A Look at Functional Medicine Among Healthcare Trends

Functional Medicine has become increasingly popular in today’s healthcare landscape. Many of the My One Medical Source® (MOMS) partner labs are in the Functional Medicine space, so we wanted to take a look at the specialty and its growth.

The Cleveland Clinic was the first academic medical center in the country to establish a Functional Medicine program. Since its inception in 2014, many other major health systems have followed suit.

Some major health systems, including the Cleveland Clinic and University Hospitals have established Functional Medicine programs and patients are intrigued by this holistic approach to chronic disease treatment.

What is Functional Medicine?

According to The Institute for Functional Medicine, this is a systems biology-based approach that focuses on identifying and addressing the root cause of disease. Each symptom or differential diagnosis may be one of many contributing to an individual’s illness. An example can be seen in the chart below.

Graphic from ifm.org/functional-medicine/what-is-functional-medicine.

This model of care offers a patient-centered, specific approach to chronic disease management. It is not a “one-size-fits-all” approach to a patient’s ailments. According to the Cleveland Clinic, it seeks to answer the question, “Why are you ill?” so you, the patient, can receive personalized, effective care for your needs.

Industry Growth and Barriers

According to Grand View Research, “the global complementary and alternative medicine market size is expected to reach $404.66 billion by 2028.”

While Functional Medicine has become increasingly popular as people try to gain a better grasp on their health, many insurance companies still do not cover Functional Medicine care. As a result, many practitioners charge their fees directly to the patient. According to Vytal Health, some practitioners even sever ties with insurance companies, in turn allowing them to charge less, but spend more time with their patients.

However, some health systems with these programs may still use insurance.

Functional Medicine Tests

Testing is a way to paint a clearer picture of each person’s unique health history and situation. Primary care providers often have a standard operating procedure that matches symptoms to lab tests and pharmaceutical options. A functional medicine provider can recommend different tests and is trained how to read the results from a holistic perspective.

Per Rupa Health, these are some of the most common Functional Medicine lab tests ordered, including a few from MOMS Clinical Lab partners.

GI Effects® from Genova Diagnostics

This comprehensive stool profile is a group of advanced stool tests that provide “immediate, actionable clinical information for the management of gastrointestinal health.” It utilizes cutting-edge technologies and biomarkers to provide valuable insight into digestive function, intestinal inflammation and the intestinal microbiome.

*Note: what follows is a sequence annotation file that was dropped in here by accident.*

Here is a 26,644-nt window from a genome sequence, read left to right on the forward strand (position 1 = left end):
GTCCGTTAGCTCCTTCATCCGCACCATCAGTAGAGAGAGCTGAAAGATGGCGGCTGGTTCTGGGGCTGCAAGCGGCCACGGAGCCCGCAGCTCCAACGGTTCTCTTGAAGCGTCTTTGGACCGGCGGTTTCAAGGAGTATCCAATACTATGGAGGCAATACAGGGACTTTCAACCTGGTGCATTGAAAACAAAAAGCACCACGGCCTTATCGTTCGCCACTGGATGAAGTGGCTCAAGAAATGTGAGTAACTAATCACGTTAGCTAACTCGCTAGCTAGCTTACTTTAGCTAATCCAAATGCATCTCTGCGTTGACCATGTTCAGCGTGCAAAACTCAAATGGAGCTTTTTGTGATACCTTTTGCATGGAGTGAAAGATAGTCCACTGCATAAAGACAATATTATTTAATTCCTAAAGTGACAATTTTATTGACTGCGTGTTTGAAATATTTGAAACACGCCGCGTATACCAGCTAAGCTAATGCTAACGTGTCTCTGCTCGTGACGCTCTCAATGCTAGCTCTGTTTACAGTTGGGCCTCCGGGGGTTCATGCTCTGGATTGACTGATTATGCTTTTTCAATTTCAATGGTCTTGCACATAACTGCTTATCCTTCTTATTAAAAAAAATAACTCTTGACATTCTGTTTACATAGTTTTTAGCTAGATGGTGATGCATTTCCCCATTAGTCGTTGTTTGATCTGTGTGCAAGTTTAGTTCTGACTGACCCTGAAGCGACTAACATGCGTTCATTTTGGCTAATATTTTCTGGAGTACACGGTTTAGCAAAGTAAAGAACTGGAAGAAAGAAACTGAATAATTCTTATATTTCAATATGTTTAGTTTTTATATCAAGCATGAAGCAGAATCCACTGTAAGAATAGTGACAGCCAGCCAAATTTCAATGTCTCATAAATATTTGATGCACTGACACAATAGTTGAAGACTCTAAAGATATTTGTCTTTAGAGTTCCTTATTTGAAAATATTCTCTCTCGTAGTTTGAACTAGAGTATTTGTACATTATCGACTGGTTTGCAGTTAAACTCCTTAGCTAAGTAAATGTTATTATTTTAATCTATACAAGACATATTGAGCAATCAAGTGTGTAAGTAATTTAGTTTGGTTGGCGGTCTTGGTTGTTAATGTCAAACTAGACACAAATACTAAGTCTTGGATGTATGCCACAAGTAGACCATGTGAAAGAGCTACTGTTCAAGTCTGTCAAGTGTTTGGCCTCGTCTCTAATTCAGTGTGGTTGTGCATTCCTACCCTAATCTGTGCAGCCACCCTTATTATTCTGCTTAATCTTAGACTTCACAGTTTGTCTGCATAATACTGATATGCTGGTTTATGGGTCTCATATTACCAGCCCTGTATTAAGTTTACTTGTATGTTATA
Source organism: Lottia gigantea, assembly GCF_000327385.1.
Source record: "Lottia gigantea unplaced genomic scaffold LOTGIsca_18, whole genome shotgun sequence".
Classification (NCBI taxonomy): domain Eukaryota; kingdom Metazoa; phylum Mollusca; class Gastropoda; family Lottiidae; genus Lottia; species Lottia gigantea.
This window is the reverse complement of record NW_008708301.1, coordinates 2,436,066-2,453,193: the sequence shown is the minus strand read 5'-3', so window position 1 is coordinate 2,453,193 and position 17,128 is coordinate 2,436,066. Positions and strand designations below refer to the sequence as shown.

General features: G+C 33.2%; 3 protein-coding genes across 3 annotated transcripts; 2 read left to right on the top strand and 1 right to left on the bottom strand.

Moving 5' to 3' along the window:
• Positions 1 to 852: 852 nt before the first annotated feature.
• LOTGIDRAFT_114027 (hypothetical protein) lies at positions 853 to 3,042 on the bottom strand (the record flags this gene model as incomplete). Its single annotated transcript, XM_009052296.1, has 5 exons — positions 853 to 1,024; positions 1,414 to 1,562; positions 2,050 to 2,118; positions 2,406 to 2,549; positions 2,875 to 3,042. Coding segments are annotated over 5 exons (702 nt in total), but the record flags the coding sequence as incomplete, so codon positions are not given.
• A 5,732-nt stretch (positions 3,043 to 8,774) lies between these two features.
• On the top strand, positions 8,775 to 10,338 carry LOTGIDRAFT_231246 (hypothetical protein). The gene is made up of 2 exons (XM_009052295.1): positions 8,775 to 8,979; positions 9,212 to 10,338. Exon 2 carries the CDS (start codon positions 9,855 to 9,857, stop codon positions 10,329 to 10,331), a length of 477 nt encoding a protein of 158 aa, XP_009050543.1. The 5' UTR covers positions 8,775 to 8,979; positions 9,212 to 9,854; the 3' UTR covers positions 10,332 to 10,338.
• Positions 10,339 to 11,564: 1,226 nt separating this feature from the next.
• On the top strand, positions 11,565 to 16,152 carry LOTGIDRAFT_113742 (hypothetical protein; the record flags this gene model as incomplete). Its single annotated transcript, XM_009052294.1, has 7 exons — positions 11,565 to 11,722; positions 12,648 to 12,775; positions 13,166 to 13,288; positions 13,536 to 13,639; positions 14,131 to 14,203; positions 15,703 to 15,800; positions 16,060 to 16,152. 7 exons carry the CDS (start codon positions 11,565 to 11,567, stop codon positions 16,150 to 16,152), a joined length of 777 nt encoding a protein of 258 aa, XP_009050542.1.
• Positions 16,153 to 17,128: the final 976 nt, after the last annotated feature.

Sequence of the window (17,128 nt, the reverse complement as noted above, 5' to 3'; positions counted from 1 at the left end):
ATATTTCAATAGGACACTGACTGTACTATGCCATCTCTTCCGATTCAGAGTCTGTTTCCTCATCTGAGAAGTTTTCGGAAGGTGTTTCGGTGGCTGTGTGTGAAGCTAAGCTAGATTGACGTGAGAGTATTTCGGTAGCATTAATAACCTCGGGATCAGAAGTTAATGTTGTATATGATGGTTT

The gut plays an essential role in functional medicine and can help paint a picture of what is going on in the body. Oftentimes healing one’s gut can have a positive effect on the rest of his or her body.

Organic Acids Test (OAT)

An organics acids test (OAT) is “a foundational Functional Medicine test that is a ‘metabolic snapshot of a patient’s overall health,’” according to Rupa Health.

Per Genova, the Organic Acids test (formerly Metabolic Analysis Profile) is a nutrition test that requires a first morning void (FMV) urine collection to measure organic acids. The report includes personalized micronutrient recommendations for vitamin and mineral cofactors as well as digestive support recommendations based on a patient’s individual biochemical metabolism.

SIBO Breath Test

Functional Medicine is rarely the first option for many patients. Per Rupa Health, many patients come to the practice after 3+ years of seeking treatment and being seen by 7+ providers still looking for answers.

A Small Intestinal Bacterial Overgrowth (SIBO) test is one of the first tests ordered by a Functional Medicine physician if patients are experiencing GI symptoms. SIBO occurs when bacteria enter the normally sterile small intestine and begin to colonize. The test measures the release of hydrogen and methane in the breath to evaluate the presence of SIBO.

IgG Food Sensitivity Panel

A hot topic in today’s society is food sensitivities. Many patients think this is a good place to start in their health journey and want to know what foods to avoid. These tests have become increasingly popular due to direct-to-consumer sensitivity tests from companies like Everlywell, which serve as an introduction to immunoglobulin (IgG) testing.

The methodology for specimen collections for these tests can vary from dry blood spot done via at-home testing, or a full blood draw in a lab.

Genova’s offering offers insight into symptoms triggered by food. It is a blood test that measures 87 antibodies commonly consumed in foods. By understanding which foods may cause symptoms of chronic health conditions, a patient can remove the reactive foods to relieve symptoms.

The demand for alternative and Functional Medicine is only expected to increase as patients aim to gain more control of their health. With direct-to-consumer testing on the rise, patients in search of a more holistic approach will turn to Functional Medicine clinical lab tests for answers.